Stuart Lipton, M.D., Ph.D.
Sanford-Burnham Medical Research Institute
NIEHS Grant P01ES016738
Researchers, supported in part by the NIEHS, used human stem cells derived from Parkinson's disease patients to show that a gene mutation combined with exposure to pesticides produces free radicals in neurons, leading to nerve cell death. Prior to this work, the link between pesticides and Parkinson's disease was based mostly on animal studies and epidemiological research.
Parkinson's disease is characterized by loss of dopamine-containing neurons in the substantia nigra, a structure located in the midbrain that plays an important role in reward, addiction, and movement. Using a patient-derived stem cell model of Parkinson’s disease, the researchers created two sets of dopamine-containing neurons that were genetically identical except for an alpha-synuclein mutation in one set of neurons. The researchers exposed the cells to pesticides, including paraquat, maneb, and rotenone. In the cells with the mutation, they observed excessive free radicals as well as damage to the dopamine-containing neurons, which led to cell death. The detrimental effects were observed even with short exposures to doses well below EPA-accepted levels.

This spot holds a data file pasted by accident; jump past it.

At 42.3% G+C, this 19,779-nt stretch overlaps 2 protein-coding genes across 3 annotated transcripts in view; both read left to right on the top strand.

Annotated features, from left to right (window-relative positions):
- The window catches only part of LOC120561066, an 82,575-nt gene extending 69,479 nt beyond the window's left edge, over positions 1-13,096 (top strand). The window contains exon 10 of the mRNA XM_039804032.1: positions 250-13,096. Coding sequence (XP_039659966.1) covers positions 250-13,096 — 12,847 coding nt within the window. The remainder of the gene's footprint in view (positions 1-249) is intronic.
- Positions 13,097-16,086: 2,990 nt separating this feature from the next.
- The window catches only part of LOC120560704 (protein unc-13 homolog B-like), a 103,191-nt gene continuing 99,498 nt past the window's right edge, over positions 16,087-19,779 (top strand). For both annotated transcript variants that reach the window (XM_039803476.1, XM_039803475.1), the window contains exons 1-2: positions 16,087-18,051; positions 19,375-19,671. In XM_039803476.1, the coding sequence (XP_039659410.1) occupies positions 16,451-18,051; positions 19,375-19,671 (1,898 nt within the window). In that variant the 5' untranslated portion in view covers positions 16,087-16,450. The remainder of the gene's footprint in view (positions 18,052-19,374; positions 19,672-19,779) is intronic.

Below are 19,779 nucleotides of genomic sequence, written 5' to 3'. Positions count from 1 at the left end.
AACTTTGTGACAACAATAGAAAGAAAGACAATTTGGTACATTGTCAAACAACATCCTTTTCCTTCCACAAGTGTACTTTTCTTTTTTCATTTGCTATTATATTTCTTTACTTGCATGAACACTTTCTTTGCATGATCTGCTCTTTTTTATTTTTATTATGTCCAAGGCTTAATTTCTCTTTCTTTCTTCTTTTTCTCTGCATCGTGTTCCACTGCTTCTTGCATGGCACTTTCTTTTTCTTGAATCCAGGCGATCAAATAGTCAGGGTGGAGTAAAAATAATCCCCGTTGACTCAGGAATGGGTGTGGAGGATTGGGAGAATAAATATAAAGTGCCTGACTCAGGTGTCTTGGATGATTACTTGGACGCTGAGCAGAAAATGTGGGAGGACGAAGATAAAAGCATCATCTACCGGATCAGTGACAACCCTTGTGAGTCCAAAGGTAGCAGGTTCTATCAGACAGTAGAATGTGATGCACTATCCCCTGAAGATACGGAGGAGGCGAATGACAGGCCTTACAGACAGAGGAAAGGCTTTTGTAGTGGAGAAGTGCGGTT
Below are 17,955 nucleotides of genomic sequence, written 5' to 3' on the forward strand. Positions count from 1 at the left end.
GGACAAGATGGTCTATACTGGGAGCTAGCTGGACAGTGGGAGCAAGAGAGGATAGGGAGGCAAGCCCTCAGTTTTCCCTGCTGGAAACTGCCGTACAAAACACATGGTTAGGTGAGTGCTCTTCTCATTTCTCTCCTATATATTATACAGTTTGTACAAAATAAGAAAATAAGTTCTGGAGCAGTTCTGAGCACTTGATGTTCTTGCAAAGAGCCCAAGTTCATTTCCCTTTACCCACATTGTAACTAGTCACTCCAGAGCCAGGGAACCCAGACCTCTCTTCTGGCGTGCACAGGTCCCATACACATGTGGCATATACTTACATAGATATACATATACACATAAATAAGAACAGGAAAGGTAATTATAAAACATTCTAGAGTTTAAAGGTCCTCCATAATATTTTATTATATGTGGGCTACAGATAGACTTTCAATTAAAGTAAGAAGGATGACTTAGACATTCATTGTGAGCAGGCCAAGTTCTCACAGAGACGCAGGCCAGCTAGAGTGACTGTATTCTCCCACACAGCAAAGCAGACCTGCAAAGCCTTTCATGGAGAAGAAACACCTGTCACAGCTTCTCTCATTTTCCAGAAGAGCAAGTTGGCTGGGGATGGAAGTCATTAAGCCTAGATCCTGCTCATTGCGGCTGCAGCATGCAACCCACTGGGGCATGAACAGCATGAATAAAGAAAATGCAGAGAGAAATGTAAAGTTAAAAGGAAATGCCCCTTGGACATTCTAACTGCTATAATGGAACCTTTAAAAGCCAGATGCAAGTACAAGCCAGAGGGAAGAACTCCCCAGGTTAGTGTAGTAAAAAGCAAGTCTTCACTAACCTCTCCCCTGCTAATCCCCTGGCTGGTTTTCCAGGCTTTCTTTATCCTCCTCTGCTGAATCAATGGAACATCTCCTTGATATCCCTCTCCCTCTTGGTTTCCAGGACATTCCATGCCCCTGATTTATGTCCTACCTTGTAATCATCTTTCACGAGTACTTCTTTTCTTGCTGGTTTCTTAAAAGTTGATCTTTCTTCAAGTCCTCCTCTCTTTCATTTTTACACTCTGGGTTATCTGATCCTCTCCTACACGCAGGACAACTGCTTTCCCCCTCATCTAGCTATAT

The genetically matched neurons revealed that in the cells with the mutation, exposure to pesticides disrupts a key mitochondrial pathway that normally protects dopamine-containing neurons. Using high-throughput screening, the researchers identified a molecule called isoxazole that protected mutant neurons from cell death induced by the tested pesticides. Since several FDA-approved drugs contain derivatives of isoxazole, these findings may have potential clinical implications for treating Parkinson's.
Citation: Ryan SD, Dolatabadi N, Chan SF, Zhang X, Akhtar MW, Parker J, Soldner F, Sunico CR, Nagar S, Talantova M, Lee B, Lopez K, Nutter A, Shan B, Molokanova E, Zhang Y, Han X, Nakamura T, Masliah E, Yates JR 3rd, Nakanishi N, Andreyev AY, Okamoto S, Jaenisch R, Ambasudhan R, Lipton SA. 2013. Isogenic human iPSC Parkinson's model shows nitrosative stress-induced dysfunction in MEF2-PGC1a transcription. Cell 155(6):1351-1364.